America’s coolest great aunt.
There is fashion and there is style. Anybody can buy fashion at the mall, but style is trickier. It’s an art, and as in any art form, a handful of geniuses manage to transcend the materials to make something incomprehensibly different. Ninety-three-year-old Iris Apfel is a rare genius of style. Her genius is in accessorizing — seeing the myriad ways fabric and beads can work together.
Genius may sound like a strong word, but not everyone has the Metropolitan Museum of Art make an exhibit out of her closet. Not everyone teaches college courses to women 70 years her junior about how to put wardrobes together. And not everyone gets filmmaking legend Albert Maysles (Gimme Shelter, Grey Gardens) to devote a documentary to the quirky way she mixes the “cheap with the chic.”
In Iris, Maysles — who died in March at the age of 88 — takes us on a tour of Apfel’s giddy, busy life — a routine that would exhaust people half her age. Her eyes are wide open behind her goggly glasses as she searches for treasure in high-end boutiques and suburban flea markets, looking for possibility in trendy clothes and priest’s vestments alike.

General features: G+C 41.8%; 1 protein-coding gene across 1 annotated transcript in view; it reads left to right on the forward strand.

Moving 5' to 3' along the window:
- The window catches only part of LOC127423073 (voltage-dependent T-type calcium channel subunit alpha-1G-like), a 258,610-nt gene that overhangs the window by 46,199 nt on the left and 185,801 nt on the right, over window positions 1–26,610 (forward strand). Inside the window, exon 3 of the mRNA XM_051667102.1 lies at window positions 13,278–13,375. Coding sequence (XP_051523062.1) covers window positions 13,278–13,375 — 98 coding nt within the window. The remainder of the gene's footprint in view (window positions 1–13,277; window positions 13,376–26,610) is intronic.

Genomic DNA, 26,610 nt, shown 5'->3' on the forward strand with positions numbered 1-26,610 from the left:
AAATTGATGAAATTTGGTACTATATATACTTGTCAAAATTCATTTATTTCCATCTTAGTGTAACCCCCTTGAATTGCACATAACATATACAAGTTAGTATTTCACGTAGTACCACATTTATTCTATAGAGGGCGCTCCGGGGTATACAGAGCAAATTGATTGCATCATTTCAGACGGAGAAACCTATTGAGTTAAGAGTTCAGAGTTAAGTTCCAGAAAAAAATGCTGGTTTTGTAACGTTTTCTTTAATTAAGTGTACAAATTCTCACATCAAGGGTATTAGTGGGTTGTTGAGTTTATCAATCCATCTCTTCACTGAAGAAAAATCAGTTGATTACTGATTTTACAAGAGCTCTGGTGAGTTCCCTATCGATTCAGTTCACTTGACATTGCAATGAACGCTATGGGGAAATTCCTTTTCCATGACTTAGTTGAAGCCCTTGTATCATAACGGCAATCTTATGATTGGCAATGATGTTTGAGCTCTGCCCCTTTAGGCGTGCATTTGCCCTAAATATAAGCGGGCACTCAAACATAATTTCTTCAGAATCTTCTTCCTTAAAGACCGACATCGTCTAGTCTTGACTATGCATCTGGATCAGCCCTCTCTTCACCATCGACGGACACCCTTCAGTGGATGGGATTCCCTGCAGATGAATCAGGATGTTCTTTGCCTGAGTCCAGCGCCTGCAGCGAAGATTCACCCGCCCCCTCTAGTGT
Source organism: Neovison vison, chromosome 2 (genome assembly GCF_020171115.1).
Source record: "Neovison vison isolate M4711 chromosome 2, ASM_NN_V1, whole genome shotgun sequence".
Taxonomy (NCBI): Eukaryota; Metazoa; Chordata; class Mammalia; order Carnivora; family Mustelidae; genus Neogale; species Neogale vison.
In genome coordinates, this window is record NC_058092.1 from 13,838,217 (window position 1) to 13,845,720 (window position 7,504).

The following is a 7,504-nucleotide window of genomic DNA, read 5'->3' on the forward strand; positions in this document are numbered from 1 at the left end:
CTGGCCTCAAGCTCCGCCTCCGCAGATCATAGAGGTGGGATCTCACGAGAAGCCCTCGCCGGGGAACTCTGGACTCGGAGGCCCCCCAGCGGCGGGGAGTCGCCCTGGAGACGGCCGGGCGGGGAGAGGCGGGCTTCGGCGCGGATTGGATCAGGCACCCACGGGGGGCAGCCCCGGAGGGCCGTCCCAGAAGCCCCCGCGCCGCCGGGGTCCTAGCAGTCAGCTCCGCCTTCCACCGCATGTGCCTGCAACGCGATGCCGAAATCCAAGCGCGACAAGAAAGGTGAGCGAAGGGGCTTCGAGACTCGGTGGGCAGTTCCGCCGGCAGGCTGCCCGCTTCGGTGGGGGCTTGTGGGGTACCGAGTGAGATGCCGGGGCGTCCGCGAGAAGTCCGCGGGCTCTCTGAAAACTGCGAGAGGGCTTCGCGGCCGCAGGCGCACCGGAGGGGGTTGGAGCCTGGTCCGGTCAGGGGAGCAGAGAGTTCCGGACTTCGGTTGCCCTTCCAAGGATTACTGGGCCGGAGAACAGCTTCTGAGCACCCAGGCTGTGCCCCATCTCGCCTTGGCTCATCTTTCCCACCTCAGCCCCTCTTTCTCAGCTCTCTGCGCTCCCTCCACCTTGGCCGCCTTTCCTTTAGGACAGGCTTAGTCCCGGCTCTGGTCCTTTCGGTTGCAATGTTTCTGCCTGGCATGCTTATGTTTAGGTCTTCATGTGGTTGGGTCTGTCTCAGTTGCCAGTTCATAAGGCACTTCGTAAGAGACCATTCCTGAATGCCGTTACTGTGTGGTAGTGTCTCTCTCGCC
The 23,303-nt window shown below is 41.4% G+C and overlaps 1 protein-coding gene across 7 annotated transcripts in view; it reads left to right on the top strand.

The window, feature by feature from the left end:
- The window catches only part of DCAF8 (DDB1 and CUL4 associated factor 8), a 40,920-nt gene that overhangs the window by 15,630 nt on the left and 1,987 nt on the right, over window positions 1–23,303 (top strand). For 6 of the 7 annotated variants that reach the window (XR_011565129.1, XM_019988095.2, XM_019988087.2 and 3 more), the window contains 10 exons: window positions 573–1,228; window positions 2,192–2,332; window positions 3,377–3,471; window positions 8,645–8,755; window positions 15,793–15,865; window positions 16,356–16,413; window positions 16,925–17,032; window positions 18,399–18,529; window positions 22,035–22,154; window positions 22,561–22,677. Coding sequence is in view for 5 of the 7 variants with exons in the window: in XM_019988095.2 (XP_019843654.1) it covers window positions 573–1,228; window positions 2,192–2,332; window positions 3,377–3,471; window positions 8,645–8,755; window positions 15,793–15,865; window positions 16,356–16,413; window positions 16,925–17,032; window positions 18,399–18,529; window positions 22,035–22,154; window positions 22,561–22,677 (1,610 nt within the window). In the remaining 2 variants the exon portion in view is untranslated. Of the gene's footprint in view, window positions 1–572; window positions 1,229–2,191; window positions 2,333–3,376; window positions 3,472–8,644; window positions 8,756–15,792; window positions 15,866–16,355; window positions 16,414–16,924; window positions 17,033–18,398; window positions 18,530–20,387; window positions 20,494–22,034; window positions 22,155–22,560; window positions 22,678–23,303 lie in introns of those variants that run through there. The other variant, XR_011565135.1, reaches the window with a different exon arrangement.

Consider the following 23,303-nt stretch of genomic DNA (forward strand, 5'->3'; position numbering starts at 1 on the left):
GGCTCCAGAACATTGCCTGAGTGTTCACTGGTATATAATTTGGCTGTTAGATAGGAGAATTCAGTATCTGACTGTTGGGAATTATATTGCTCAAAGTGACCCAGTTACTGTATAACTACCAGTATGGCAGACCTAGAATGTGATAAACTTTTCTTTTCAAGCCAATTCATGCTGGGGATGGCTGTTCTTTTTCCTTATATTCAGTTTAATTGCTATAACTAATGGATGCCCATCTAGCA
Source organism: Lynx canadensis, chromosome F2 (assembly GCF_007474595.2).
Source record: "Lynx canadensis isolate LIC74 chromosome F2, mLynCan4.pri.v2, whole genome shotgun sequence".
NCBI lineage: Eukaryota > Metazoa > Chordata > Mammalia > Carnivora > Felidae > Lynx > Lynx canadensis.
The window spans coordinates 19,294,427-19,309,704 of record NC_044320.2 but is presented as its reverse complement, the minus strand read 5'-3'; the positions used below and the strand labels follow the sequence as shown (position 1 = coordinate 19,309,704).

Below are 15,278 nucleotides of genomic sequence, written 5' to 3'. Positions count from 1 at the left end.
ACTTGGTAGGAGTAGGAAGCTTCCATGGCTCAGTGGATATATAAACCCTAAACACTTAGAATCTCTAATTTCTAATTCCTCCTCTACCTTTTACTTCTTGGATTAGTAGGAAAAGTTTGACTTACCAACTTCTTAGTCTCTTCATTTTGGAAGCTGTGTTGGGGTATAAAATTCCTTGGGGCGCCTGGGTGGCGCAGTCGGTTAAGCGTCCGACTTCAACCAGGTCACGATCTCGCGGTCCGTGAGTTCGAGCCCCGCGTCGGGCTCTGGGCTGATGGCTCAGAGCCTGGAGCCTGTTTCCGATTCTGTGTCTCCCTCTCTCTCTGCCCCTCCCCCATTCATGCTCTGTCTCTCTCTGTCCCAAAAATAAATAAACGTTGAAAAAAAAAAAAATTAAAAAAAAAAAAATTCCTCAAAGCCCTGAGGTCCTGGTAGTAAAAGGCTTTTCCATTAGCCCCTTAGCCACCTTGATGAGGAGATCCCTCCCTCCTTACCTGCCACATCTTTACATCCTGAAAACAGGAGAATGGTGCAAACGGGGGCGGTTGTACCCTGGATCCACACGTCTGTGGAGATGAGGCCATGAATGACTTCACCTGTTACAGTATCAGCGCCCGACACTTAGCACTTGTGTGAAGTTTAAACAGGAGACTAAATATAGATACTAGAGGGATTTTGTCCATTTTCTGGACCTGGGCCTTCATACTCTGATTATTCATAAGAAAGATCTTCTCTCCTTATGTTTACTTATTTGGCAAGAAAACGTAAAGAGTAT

If you’re wondering why you should bother watching a movie about a woman who is mildly famous for her enormous collection of bracelets, don’t be scared off. The woman is fascinating, funny and charmingly philosophical. Maysles’ famously intimate style of camera work mixes with Apfel’s inviting demeanor to make it seem like we are hanging out with America’s coolest great aunt.
We only get glimpses into her pre-retirement life as an interior designer. We see a bit of 16mm footage of her travels in exotic markets and photos of her with various First Ladies. (She helped nine presidents redecorate the White House.) She talks about how difficult it was for a woman to get a pair of jeans in the 1940s. But, it is obvious that much has been left out. The movie clocks in at a lean 80 minutes, so Maysles could have spent more time on her past, such as her time in Madison. She is a UW art school alumna, class of ’43.
This is a forgivable flaw because Apfel’s present life is fascinating enough. The documentary could have just shown her chatting with her adoring 99-year old husband and I would have been satisfied. But we also get to see her process of using accessories as wearable sculptures: She places one ugly necklace atop an uglier necklace, over a gaudy shirt paired with a questionable skirt. Somehow, it all comes together as a beautiful whole — and for a moment, the universe makes sense. If that is not artistic genius, what is?